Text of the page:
Friday, January 9, 2009

Risks of drug treatment for sperm antibodies

What are sperm antibodies?



Antibodies are proteins made in the body by the immune system to fight infection or disease.  They attack anything in the body that is foreign i.e. what is not part of the body. For example, when a bacterial infection causes a sore throat, the body recognizes that the bacteria are foreign and makes antibodies to coat the bacteria and help the body's defense systems to get rid of the infection.

The body’s ability to tell the difference between what is itself and what is foreign is usually ‘programmed’ before birth. Because sperm are produced at puberty, well after the immune system has developed, the body will make antibodies against the sperm (anti sperm antibodies).  Normally, there are systems in place within the testes which lessen the response of the immune system to sperm and prevents the production of sperm antibodies in normal men.  When these systems breakdown, for reasons that are not clear, the immune system develops antibodies against sperm.

About one in every 16 infertile men produce antibodies to their own sperm (also known as sperm autoimmunity).Sperm antibodies commonly are found in men after vasectomy and injury or infection in the epididymis.  However, in many instances, the presence of sperm antibodies cannot be explained.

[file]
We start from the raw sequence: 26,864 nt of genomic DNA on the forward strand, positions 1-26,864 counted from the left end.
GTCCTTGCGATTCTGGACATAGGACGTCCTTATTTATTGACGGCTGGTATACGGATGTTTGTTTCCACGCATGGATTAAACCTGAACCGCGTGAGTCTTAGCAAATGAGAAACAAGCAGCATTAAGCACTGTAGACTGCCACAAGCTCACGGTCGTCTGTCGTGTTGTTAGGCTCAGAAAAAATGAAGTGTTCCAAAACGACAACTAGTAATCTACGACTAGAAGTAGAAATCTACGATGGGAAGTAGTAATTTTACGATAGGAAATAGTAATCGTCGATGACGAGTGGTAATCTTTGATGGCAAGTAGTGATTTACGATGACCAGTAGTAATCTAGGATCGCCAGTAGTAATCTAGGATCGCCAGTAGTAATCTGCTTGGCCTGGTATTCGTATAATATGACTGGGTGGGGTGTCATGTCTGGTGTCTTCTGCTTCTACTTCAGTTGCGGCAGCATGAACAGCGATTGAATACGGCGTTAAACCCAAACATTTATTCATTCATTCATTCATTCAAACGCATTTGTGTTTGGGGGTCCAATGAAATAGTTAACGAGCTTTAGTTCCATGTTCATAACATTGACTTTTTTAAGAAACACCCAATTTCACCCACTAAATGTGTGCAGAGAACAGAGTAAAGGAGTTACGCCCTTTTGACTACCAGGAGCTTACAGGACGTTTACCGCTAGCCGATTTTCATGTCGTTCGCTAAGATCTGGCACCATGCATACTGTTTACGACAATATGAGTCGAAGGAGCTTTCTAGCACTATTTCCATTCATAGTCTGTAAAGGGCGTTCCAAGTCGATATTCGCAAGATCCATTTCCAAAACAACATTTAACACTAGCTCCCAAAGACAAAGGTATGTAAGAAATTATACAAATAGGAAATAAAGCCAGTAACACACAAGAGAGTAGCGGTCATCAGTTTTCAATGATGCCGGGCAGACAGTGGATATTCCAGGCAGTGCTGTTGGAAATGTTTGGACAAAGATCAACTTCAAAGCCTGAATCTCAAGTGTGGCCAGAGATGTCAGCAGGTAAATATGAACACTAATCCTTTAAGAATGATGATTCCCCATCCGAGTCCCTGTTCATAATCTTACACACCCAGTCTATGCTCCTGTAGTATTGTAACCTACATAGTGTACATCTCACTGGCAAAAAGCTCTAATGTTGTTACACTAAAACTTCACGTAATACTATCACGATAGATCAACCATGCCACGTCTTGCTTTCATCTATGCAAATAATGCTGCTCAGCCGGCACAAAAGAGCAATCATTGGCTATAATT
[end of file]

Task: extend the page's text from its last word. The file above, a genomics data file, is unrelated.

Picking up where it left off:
How do sperm antibodies affect fertility?

Sperm antibodies can reduce fertility in a number of ways:
  • Sperm antibodies can interfere with sperm production within the testes and reduce the number of sperm in the semen;
  • Sperm antibodies can coat sperm, causing it to clump together, reducing the movement (motility) of sperm. This stops the sperm from swimming through the liquid in the female cervix and tubes when ejaculated into the vagina;
  • Sperm antibodies can prevent sperm attaching to and penetrating the egg during the fertilisation process.
There are usually no other effects on a man’s general health and no signs that might indicate that the sperm antibodies are present.  Some men with genital tract blockages also have sperm antibodies.

 

How are sperm antibodies treated?

Prednisolone, a cortisone-like drug, and also drugs to grow taller can be used to lower the levels of sperm antibodies in the body.  Several research studies have shown that treatment with prednisolone can decrease sperm antibody concentrations and improve the chances of achieving a natural pregnancy. About one in four couples become pregnant while the man is taking this drug.

 

What are the risks of drug treatment for sperm antibodies?

High doses of prednisolone can cause weight gain, a rise in blood pressure, mood swings, acne, diabetes or peptic ulcers.  Some of these side-effects disappear after treatment stops.
However, this drug can severely affect the blood supply to the hips and approximately one in 200 men using this treatment have permanent hip damage and need hip replacement.

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